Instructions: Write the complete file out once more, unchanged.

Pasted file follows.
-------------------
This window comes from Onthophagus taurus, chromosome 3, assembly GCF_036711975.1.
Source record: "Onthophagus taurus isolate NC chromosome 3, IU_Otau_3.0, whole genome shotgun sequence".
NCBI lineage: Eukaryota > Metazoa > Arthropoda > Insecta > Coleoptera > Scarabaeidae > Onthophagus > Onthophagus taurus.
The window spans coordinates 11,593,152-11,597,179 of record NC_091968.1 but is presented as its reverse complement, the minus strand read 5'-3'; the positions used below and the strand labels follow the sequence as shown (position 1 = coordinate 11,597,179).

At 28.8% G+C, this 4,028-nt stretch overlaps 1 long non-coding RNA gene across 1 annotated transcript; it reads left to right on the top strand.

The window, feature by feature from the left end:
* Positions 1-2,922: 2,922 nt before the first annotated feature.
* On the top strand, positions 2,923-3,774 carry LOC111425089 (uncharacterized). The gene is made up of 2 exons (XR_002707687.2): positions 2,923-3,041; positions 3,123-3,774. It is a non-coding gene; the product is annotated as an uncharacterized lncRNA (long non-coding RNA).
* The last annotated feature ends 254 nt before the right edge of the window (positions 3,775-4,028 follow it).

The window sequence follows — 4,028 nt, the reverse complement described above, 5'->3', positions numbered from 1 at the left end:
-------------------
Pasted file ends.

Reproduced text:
This window comes from Onthophagus taurus, chromosome 3, assembly GCF_036711975.1.
Source record: "Onthophagus taurus isolate NC chromosome 3, IU_Otau_3.0, whole genome shotgun sequence".
NCBI lineage: Eukaryota > Metazoa > Arthropoda > Insecta > Coleoptera > Scarabaeidae > Onthophagus > Onthophagus taurus.
The window spans coordinates 11,593,152-11,597,179 of record NC_091968.1 but is presented as its reverse complement, the minus strand read 5'-3'; the positions used below and the strand labels follow the sequence as shown (position 1 = coordinate 11,597,179).

At 28.8% G+C, this 4,028-nt stretch overlaps 1 long non-coding RNA gene across 1 annotated transcript; it reads left to right on the top strand.

The window, feature by feature from the left end:
* Positions 1-2,922: 2,922 nt before the first annotated feature.
* On the top strand, positions 2,923-3,774 carry LOC111425089 (uncharacterized). The gene is made up of 2 exons (XR_002707687.2): positions 2,923-3,041; positions 3,123-3,774. It is a non-coding gene; the product is annotated as an uncharacterized lncRNA (long non-coding RNA).
* The last annotated feature ends 254 nt before the right edge of the window (positions 3,775-4,028 follow it).

The window sequence follows — 4,028 nt, the reverse complement described above, 5'->3', positions numbered from 1 at the left end: